Sports directors must focus on ‘integrity’ issues

INTEGRITY issues are creating some of the biggest challenges for Australian sports administrators – and directors of sporting oeganisations are being urged to get up to speed fast. The consequences of overlooking these issues has already caused the downfall of several sports clubs.

To assist, the Australian Sports Commission (ASC) has published a document titled Integrity Guidelines for Directors and Leaders of Sporting Organisations. However, legal specialist in the area, John Mullins of Mullins Law, has warned that too may sports administrators are not taking precautionary measures against integrity challenges that may face their organisations.

There have been the high profile Essendon and Parramatta football drug cheating sagas right through to illicit drug problems with high profile players. Also rocking sports codes has been criminal convictions for match fixing; sports aspects of the the Royal Commission into institutional responses to child sexual abuse; and cases relating to member protection and behaviour of participants – including parents, staff  and coaches – in amateur as well as professional sport

 “It is somewhat ironic that these integrity guidelines have been published at around the same time as the Parramatta saga appears to be going from bad to worse, certainly from the point of view of the involvement of the board,” Mr Mullins said.

“The document is an interesting one because whilst it’s called guidelines, it’s actually not. It encourages directors: ‘to achieve appropriate oversight of their organisation’s integrity framework and ensure their responsibilities as a director are fully discharged. Individual directors must fully inform themselves of the organisation’s integrity practices’.”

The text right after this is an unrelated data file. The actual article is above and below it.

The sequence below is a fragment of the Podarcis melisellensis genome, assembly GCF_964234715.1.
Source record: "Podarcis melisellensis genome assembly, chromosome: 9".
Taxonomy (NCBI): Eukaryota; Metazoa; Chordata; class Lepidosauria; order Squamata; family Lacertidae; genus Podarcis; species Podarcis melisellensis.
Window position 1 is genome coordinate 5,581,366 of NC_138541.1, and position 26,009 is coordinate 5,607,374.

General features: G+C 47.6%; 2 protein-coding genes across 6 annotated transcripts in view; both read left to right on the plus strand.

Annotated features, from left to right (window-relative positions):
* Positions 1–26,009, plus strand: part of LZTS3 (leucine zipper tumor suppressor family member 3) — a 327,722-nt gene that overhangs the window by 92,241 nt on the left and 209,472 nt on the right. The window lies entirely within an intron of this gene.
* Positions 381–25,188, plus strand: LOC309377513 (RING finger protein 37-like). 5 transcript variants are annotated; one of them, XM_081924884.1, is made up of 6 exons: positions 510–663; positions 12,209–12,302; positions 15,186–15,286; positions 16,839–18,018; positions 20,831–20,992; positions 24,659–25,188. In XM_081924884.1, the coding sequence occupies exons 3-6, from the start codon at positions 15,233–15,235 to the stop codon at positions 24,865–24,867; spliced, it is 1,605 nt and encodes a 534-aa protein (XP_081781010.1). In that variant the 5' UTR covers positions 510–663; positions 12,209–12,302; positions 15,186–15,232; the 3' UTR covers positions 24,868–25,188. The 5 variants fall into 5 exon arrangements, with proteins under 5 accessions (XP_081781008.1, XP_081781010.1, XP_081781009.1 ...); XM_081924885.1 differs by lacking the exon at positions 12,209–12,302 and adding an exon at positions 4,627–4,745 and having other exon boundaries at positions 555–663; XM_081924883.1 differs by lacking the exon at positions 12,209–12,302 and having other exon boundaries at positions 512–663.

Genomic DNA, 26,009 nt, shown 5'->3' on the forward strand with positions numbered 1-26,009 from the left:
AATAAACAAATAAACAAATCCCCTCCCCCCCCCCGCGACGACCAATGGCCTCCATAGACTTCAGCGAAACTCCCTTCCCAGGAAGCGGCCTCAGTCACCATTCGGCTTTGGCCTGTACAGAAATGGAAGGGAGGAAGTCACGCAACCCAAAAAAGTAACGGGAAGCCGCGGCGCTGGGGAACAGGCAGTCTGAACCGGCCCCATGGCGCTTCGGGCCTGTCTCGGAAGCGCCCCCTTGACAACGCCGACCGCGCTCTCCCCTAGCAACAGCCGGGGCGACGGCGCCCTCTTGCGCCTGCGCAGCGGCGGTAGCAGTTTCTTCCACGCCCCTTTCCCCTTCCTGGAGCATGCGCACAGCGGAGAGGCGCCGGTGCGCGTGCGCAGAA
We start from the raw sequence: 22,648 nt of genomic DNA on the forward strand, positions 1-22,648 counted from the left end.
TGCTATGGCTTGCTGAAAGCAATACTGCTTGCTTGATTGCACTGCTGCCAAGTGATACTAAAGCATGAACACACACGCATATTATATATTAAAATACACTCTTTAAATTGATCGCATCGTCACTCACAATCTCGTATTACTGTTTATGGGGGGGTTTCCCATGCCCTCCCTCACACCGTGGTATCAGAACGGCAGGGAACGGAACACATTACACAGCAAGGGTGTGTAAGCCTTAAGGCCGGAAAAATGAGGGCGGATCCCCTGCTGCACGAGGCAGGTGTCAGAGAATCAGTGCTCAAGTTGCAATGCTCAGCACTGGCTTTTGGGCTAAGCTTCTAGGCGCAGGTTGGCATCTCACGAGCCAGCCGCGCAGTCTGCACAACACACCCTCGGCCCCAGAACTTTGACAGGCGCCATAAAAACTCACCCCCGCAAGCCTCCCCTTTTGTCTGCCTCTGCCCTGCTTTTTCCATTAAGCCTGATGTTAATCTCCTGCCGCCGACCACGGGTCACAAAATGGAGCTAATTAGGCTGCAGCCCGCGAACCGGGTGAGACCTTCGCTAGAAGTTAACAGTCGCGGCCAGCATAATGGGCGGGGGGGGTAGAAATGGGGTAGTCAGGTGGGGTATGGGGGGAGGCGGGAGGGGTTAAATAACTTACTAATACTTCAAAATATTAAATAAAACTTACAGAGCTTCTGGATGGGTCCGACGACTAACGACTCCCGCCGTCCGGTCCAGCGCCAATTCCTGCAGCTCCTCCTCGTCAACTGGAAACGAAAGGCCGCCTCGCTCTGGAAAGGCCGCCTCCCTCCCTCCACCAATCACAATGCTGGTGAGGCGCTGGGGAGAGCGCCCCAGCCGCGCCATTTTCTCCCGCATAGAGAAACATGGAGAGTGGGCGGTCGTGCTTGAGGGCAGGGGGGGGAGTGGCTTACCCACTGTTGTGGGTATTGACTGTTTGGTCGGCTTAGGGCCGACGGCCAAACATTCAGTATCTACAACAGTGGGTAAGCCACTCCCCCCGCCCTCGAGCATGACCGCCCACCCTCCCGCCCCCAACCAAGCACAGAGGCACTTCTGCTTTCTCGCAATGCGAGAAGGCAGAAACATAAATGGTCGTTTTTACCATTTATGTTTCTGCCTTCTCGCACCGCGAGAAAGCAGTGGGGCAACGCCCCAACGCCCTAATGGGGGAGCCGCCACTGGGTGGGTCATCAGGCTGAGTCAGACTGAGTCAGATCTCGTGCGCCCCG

Mr Mullins said the paper also lists a large number of questions, aimed at helping directors to answer questions that may come their way or to seek early answers within their organisations.

“These questions are listed under the headings of General, Sports Science, Sports Medicine, Anti-Doping, Illicit Drugs, Match Fixing, Member Protection and Child Protection,” Mr Mullins said.

“All sport watchers will quickly recognise that these specific headings are areas which have been in the headlines considerably over the last 12 months.”

He recommended that those involved in sports administration, or with any interest in that area, take a close look at the document.

“As I said, it poses questions, it doesn’t provide answers,” Mr Mullins said. “But it gives an insight into the challenges for sporting organisations and the length and breadth of the steps that need to be taken by organisations to ensure that they meet high levels of integrity.

“Frankly, these are big issues and without significant resources being allocated to them very little improvement will occur. Whilst raising the issue is important and valuable, it doesn’t provide the answers as to how sport is going to address all of these challenges.”

Mr Mullins said it would be interesting to see how sports bodies in general respond to the ASC on these issues.

“Previously with governance principles, the ASC initially sent out a set of principles and then, for the larger sports, these principles became mandatory principles,” he said, pointing out that following the principles was vital if administrators wanted to continue receiving ASC funding.

“It will be interesting to see what direction the ASC goes in relation to these integrity guidelines, as it seems to be becoming clearer and clearer that for many organisations there is a lot of room for improvement.”

The paper can be accessed via the Ausport website.


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